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Their purpose is, to parle, to court, and dance :
fight. KATH. But, in this changing, what is yourintent?
Prin. The effect of my intent is, to cross theirs; They do it but in mocking merriment; And mock for mock is only my intent. Their several counsels they unbosom fhall To loves mistook; and so be mock'd withal, Upon the next occasion that we meet, With visages display'd, to talk, and greet.
Ros. But shall we dance, if they desire us to't ? Prin. No; to the death, we will not move a foot: Nor to their penn'd speech render we no grace; But, while 'tis spoke, each turn away her face. Boyet. Why, that contempt will kill the speak
er's heart, And quite divorce his memory from his part.
her face. ] The first folio, and the quarto, 1598, have his face.
Correded by the editor of the second folio.
PRIN. Therefore I do it; and, I make no doubt, The rest will ne'er come in,' if he be out. There's no such sport, as sport by sport o'erthrown; To make theirs ours, and ours none but our own: So shall we stay, mocking intended game; And they, well mock’d, depart away with shame.
[Trumpets found within. Boyet. The trumpet sounds; be mask'd, the maskers come.
[The ladies malk.
Enter the King, BIRON, LONGAVÍLLE, and DUMAIN,
in Russian habits, and masked; Moth, Musicians, and Attendants.
Moth. All hail, the richest beauties on the earth!
(The ladies turn their backs to him. That ever turn'd their backs-to mortal views !
Biron. Their eyes, villain, their eyes.
Moth. That ever turn'd their eyes to mortalviews! Out
BOYET. True; out, indeed.
will ne'er come in, ] The quarto, 1598, and the folios 1623, read will i'et. The corredion was made in the second folio. MALONE.
6 Beauties no richer than rich taffata. } i. e. the taffata masks they wore to conceal themselves. All the editors concur to give this line to Biron; but, surely, very absurdly: for he's one of the zea lous admirers, and liardly would make such an inference. Boyet is sneering at the parade of their address, is in the secret of the la. dies' ftratagem, and makes himself sport at the abfurdity of their proem, in complimenting their beauty, when they were mask'd. It therefore comes from him with the utmost propriety.
THEOBALIS. Vol. VII.
Moth. Out of your favours, heavenly Spirits, vouch
BIRON. Once to behold, rogue.
Moth. Once to behold with your fun-beamed eyes, --with your sun-beamed eyes—
Boyet. They will not answer to that epithet; You were beit call it, daughter-beamed eyes.
Moth. They do not mark me, and that brings
Biron. Is this your perfectness ? be gone, you
BOYET. What would you with the princess?
peace, and gentle visitation.
7 To tread a measure-1 The measures were dances solemn and Dow. They were performed at court, and at public entertainments of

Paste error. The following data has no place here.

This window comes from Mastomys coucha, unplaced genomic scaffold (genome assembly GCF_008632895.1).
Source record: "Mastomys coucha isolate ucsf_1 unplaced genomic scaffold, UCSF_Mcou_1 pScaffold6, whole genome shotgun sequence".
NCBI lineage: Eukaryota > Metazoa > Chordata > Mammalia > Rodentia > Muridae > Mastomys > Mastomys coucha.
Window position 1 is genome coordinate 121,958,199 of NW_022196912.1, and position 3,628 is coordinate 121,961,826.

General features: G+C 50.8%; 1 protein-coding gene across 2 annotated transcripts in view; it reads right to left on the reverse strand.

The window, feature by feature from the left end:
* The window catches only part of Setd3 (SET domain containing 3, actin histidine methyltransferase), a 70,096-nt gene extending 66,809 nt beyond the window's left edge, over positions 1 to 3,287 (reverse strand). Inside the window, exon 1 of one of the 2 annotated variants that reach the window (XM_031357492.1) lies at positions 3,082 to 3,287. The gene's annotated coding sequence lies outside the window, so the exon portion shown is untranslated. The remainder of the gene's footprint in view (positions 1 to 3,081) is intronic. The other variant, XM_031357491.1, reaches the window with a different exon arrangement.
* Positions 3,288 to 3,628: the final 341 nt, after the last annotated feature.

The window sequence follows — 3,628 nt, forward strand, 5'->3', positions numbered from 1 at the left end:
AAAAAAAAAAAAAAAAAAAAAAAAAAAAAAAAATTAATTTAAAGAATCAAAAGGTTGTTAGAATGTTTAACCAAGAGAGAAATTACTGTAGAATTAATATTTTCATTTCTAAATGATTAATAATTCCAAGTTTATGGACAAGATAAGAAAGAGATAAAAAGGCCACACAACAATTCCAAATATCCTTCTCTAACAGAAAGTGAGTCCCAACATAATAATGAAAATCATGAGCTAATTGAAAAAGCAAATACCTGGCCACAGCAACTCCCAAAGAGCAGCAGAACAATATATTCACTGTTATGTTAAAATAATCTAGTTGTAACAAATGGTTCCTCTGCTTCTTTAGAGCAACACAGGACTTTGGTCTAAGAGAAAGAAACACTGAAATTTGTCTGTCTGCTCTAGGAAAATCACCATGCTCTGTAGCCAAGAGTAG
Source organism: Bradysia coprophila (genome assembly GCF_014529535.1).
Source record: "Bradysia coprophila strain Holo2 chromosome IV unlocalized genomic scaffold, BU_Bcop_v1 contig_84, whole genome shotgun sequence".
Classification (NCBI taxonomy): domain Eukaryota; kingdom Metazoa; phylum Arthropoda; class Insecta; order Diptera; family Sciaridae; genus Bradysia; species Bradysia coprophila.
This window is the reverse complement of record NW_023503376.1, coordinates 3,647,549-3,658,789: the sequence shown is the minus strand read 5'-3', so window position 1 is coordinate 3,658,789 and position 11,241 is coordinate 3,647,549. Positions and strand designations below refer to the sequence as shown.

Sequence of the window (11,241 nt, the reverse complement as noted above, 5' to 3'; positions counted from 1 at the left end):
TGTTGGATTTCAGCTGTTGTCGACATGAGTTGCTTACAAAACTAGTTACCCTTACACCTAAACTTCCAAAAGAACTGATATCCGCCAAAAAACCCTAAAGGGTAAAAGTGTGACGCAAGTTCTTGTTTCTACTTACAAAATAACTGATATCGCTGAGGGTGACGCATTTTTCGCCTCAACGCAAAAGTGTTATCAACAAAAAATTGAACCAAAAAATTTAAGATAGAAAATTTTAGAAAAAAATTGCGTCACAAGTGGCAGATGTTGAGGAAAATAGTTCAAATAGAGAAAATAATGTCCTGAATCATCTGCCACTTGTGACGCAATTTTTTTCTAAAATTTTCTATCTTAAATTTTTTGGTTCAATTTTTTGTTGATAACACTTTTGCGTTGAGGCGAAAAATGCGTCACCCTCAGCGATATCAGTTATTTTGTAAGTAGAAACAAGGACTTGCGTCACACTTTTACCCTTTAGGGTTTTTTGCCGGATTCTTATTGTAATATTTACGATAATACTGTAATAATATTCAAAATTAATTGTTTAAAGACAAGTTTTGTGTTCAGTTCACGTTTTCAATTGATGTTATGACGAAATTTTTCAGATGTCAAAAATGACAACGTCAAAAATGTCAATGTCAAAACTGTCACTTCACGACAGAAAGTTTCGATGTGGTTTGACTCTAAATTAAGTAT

Ros. It is not so: alk them, how many inches Is in-one mile: if they have measur'd many, The measure then of one is easily toid. Boyet. If, to come hither you have measur'd
miles, And many miles; the princess bids you tell, How many inches do fill up one mile. Biron. Tell her, we measure them by weary
steps. Boyet. She hears herself. Ros.
How many weary steps, Of many weary
have o'ergone, Are number'd in the travel of one mile? Biron. We number nothing that we spend for
you; Our duty is so rich, so infinite,
tlie societies of law and equity, at their halls, on particular occafous, It was formerly not deemed inconfiftent with propriety even for the gravest persons to join in them; and accordingly at the revels whicla were celebrated at the inns of court, it has not been „ausual for the first chara&ers in the law to become performers in treading the measures. See Dugdale's Origines juridiciales. Sir John Davies, ir his poem called Orchestra, 1662, describes them in this manner:
66 But, after these, as men more civil grew,
" He did more grave and folemn ineasures frame: “ With fuch fair order and proportion true,
" And correspondence ev'ry way the same,
" For every eye was moved at the fight,
• Not those young students of the heavenly book,
“ Which on the stars did all their life-time look, ". Could ever find such measure in the ikies,
" So full of change, and rare varieties; 's " Yei all the feet whereon these measures go,
" Are only spondees, Solennn, grave, and slow. REED. See Beatrice's description of this dance ia Much auo about Nothing, Vol. VI. p. 252. MALONE.
That we may do it still without accompt.
Ros. My face is but a moon, and clouded too.
do! Vouchsafe, bright moon, and these thy stars,' 10
shine (Those clouds remov’d,) upon our wat’ry eyne.
Ros. O vain petitioner! beg a greater matter; Thou now request's but moon-shine in the water. King. Then, in our measure do but vouchsafe onc
change : Thou bid'st me beg; this begging is not strange. Ros. Play, musick, then: nay, you must do it foon.
[ Mufick plays. Not yet;~no dance:-thus change I like the moon. King. Will you not dance? How come you
thus estrang'd? Ros. You took the moon at full; but now she's
chang'de KING. Yet still she is the moon, and I the man. The musick plays; vouchsafe some motion to it.
Ros. Our cars vouchsafe it.
But your legs should do it. Ros. Since you are strangers, and come here by
chance, We'll not be nice: take hands ;-we will not dance.
8 Vouchsafe, bright moon, and these thy stars, ] When queen Elizabeth asked an ambassador how he liked her ladies, it is hard, said he, to judge of liars in the presence of the fun. JOHNSON.
- the man.) I fufpe&, that a line which rhimed with this, has been loft. MALONE.